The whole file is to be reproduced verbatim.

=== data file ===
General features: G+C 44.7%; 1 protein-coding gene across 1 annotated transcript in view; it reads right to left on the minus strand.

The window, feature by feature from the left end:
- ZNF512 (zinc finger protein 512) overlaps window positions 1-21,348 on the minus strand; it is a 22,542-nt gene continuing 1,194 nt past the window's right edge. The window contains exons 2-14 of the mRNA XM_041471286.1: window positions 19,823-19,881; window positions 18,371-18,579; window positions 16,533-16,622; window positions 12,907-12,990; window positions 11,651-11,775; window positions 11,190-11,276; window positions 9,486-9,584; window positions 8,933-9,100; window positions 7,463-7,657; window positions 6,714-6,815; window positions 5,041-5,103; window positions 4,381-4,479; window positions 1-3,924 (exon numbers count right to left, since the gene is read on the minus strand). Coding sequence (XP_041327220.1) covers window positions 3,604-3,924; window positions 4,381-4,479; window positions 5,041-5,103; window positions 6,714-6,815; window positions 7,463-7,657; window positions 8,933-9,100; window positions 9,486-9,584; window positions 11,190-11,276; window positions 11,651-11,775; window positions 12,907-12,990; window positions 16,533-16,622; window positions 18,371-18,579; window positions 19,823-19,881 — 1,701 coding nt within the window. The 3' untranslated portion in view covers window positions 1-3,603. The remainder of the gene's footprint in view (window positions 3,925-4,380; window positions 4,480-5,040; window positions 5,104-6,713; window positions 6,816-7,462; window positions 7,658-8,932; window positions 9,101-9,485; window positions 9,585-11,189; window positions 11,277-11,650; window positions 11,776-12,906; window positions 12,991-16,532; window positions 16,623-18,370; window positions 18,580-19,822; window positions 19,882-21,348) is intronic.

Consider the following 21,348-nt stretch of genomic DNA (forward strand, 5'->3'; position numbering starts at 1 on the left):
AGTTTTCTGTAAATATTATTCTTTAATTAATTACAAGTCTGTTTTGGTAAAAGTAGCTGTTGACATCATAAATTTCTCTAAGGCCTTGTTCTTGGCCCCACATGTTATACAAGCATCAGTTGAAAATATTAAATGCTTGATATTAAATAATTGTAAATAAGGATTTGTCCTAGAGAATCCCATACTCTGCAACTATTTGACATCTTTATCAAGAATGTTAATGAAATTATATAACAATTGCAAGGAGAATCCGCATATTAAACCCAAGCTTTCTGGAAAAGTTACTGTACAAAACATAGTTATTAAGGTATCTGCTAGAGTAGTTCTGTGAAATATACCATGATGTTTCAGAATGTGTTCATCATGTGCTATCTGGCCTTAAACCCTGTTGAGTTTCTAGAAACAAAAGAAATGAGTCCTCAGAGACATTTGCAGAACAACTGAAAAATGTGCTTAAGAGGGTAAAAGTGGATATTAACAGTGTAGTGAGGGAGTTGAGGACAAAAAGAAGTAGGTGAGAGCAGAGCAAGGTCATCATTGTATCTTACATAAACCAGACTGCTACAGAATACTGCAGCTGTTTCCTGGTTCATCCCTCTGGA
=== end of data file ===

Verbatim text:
General features: G+C 44.7%; 1 protein-coding gene across 1 annotated transcript in view; it reads right to left on the minus strand.

The window, feature by feature from the left end:
- ZNF512 (zinc finger protein 512) overlaps window positions 1-21,348 on the minus strand; it is a 22,542-nt gene continuing 1,194 nt past the window's right edge. The window contains exons 2-14 of the mRNA XM_041471286.1: window positions 19,823-19,881; window positions 18,371-18,579; window positions 16,533-16,622; window positions 12,907-12,990; window positions 11,651-11,775; window positions 11,190-11,276; window positions 9,486-9,584; window positions 8,933-9,100; window positions 7,463-7,657; window positions 6,714-6,815; window positions 5,041-5,103; window positions 4,381-4,479; window positions 1-3,924 (exon numbers count right to left, since the gene is read on the minus strand). Coding sequence (XP_041327220.1) covers window positions 3,604-3,924; window positions 4,381-4,479; window positions 5,041-5,103; window positions 6,714-6,815; window positions 7,463-7,657; window positions 8,933-9,100; window positions 9,486-9,584; window positions 11,190-11,276; window positions 11,651-11,775; window positions 12,907-12,990; window positions 16,533-16,622; window positions 18,371-18,579; window positions 19,823-19,881 — 1,701 coding nt within the window. The 3' untranslated portion in view covers window positions 1-3,603. The remainder of the gene's footprint in view (window positions 3,925-4,380; window positions 4,480-5,040; window positions 5,104-6,713; window positions 6,816-7,462; window positions 7,658-8,932; window positions 9,101-9,485; window positions 9,585-11,189; window positions 11,277-11,650; window positions 11,776-12,906; window positions 12,991-16,532; window positions 16,623-18,370; window positions 18,580-19,822; window positions 19,882-21,348) is intronic.

Consider the following 21,348-nt stretch of genomic DNA (forward strand, 5'->3'; position numbering starts at 1 on the left):
AGTTTTCTGTAAATATTATTCTTTAATTAATTACAAGTCTGTTTTGGTAAAAGTAGCTGTTGACATCATAAATTTCTCTAAGGCCTTGTTCTTGGCCCCACATGTTATACAAGCATCAGTTGAAAATATTAAATGCTTGATATTAAATAATTGTAAATAAGGATTTGTCCTAGAGAATCCCATACTCTGCAACTATTTGACATCTTTATCAAGAATGTTAATGAAATTATATAACAATTGCAAGGAGAATCCGCATATTAAACCCAAGCTTTCTGGAAAAGTTACTGTACAAAACATAGTTATTAAGGTATCTGCTAGAGTAGTTCTGTGAAATATACCATGATGTTTCAGAATGTGTTCATCATGTGCTATCTGGCCTTAAACCCTGTTGAGTTTCTAGAAACAAAAGAAATGAGTCCTCAGAGACATTTGCAGAACAACTGAAAAATGTGCTTAAGAGGGTAAAAGTGGATATTAACAGTGTAGTGAGGGAGTTGAGGACAAAAAGAAGTAGGTGAGAGCAGAGCAAGGTCATCATTGTATCTTACATAAACCAGACTGCTACAGAATACTGCAGCTGTTTCCTGGTTCATCCCTCTGGA